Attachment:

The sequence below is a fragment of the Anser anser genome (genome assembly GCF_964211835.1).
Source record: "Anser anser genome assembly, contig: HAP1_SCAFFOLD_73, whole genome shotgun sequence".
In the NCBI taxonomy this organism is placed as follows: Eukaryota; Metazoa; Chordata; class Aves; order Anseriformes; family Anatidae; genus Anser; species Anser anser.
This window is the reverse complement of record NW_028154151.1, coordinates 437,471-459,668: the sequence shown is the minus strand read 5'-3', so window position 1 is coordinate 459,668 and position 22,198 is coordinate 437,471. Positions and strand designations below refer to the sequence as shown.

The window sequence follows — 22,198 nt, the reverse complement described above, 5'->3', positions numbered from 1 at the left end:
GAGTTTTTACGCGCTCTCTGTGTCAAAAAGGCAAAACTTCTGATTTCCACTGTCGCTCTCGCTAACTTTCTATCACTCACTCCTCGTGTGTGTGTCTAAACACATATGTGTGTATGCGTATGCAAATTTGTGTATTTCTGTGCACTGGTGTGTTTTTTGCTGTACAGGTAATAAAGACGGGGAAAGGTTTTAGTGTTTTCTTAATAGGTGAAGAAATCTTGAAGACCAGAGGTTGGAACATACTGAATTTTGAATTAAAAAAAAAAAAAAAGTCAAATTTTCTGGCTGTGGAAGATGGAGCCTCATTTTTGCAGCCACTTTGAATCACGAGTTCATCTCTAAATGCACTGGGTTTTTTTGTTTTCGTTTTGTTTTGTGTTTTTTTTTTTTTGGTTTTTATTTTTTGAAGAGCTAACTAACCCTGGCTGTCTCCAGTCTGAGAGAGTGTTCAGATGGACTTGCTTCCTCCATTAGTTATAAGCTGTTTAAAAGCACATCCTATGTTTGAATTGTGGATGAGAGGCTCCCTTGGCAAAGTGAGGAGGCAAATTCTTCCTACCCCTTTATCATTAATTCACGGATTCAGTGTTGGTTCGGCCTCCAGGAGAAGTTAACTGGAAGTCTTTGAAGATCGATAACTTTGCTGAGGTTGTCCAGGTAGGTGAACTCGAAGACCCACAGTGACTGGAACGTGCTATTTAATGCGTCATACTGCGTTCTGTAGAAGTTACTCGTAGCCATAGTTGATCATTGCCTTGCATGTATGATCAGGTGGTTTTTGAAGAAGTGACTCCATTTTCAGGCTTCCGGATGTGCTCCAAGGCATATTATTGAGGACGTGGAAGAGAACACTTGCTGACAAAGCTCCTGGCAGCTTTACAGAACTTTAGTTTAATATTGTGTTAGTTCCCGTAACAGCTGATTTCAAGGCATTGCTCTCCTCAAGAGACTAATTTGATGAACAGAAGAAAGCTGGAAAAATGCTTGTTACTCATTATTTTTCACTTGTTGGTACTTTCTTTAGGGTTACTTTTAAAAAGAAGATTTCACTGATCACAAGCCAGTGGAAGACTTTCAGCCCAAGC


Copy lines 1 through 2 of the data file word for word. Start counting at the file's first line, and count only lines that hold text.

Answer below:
The sequence below is a fragment of the Anser anser genome (genome assembly GCF_964211835.1).
Source record: "Anser anser genome assembly, contig: HAP1_SCAFFOLD_73, whole genome shotgun sequence".